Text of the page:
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J Emerg Med. 2015 Feb;48(2):137-42. doi: 10.1016/j.jemermed.2014.08.016. Epub 2014 Nov 4.

Intracranial bleeds after minor and minimal head injury in patients on warfarin.

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Department of Emergency Medicine, University of Ottawa, Ottawa, Ontario, Canada.



There is little evidence to guide physicians on management of patients who sustain head injuries while on warfarin.


Our objective was to determine the rate of intracranial bleeding in anticoagulated patients with minor and minimal head injuries and the association with clinical features and international normalized ratio (INR).


We conducted a historical cohort study of adult patients, taking warfarin, at two tertiary care emergency departments over 2 years with minor (Glasgow Coma Score 13-15, with loss of consciousness, amnesia, or confusion) or minimal (Glasgow Coma Score 15 without loss of consciousness, amnesia, or confusion) head injuries. Patients with penetrating injuries, INR < 1.5, or a new focal neurological deficit were excluded. Our outcome, intracranial bleeding, was determined by the radiologist's final computed tomography (CT) report for imaging performed within 2 weeks.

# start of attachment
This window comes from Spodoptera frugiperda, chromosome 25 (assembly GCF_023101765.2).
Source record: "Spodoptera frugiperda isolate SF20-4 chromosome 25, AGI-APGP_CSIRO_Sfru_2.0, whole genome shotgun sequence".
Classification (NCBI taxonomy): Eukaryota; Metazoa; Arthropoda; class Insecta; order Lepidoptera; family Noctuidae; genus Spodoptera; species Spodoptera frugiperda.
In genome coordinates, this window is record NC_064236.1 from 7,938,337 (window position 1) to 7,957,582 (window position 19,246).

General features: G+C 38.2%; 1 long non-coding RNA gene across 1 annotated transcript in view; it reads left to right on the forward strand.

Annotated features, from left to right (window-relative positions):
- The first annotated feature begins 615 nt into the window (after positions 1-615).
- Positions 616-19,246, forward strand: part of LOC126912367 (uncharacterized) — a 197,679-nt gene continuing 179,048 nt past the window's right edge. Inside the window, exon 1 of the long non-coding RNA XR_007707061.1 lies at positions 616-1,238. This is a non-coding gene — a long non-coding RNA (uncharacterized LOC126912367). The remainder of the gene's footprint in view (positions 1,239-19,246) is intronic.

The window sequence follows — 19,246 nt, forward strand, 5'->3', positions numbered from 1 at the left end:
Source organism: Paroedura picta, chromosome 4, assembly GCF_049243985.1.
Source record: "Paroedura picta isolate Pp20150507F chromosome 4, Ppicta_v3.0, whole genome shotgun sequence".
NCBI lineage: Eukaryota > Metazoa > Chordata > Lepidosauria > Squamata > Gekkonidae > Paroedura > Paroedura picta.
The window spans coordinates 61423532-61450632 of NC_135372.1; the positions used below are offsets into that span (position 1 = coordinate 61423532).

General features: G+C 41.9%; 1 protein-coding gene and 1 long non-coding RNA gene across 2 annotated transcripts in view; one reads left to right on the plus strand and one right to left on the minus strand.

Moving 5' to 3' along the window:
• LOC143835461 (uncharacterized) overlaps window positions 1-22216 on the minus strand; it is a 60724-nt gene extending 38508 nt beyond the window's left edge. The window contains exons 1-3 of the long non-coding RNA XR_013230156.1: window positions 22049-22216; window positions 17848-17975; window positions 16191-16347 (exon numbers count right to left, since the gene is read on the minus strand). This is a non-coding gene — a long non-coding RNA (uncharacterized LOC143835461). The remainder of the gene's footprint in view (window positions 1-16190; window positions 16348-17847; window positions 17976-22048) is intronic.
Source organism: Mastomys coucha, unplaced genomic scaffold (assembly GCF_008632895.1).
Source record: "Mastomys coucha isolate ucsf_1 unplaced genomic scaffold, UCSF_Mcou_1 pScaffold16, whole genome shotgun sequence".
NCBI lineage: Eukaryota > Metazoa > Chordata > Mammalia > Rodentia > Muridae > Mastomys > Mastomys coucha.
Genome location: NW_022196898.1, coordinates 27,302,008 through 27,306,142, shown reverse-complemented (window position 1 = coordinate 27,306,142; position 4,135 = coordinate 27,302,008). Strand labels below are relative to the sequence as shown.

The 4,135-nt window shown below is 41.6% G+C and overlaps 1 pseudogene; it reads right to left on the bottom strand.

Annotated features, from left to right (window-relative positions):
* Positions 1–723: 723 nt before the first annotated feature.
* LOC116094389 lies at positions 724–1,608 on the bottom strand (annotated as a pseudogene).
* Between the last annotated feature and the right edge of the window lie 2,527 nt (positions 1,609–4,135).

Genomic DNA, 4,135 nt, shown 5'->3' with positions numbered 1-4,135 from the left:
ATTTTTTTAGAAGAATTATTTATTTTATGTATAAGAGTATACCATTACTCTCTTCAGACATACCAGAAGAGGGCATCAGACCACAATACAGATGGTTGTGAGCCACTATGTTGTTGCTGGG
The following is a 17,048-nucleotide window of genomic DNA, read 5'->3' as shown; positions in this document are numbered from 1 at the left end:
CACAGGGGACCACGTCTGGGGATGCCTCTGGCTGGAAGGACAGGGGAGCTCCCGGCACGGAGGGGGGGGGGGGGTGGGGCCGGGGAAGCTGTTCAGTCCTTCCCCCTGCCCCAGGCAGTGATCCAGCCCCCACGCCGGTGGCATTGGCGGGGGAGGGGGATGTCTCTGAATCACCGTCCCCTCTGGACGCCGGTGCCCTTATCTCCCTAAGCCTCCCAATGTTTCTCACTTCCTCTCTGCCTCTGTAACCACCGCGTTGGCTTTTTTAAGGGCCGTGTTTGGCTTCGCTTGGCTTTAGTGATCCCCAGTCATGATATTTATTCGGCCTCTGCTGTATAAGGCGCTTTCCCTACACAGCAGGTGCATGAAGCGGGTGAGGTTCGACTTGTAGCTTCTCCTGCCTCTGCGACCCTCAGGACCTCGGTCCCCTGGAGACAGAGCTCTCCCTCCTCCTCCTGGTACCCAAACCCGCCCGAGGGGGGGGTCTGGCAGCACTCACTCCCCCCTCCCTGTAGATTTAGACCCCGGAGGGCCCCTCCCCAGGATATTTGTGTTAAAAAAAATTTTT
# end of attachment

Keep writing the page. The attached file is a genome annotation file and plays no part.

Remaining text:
There were 176 patients enrolled, of which 157 (89.2%) had CT and 28 (15.9%) had intracranial bleeding. Comparing patients with and without intracranial bleeding found no significant differences in INR, and loss of consciousness was associated with higher rate of intracranial bleeding. The rate of intracranial bleeding in the minor and minimal head injury groups was 21.9% and 4.8%, respectively.


The rate of intracranial bleeding in patients on warfarin is considerable. Loss of consciousness is associated with high rates of intracranial bleeding. This study supports a low threshold for ordering CT scans for anticoagulated patients with head injuries.


anticoagulants; intracranial hemorrhages; minor head injury

[Indexed for MEDLINE]

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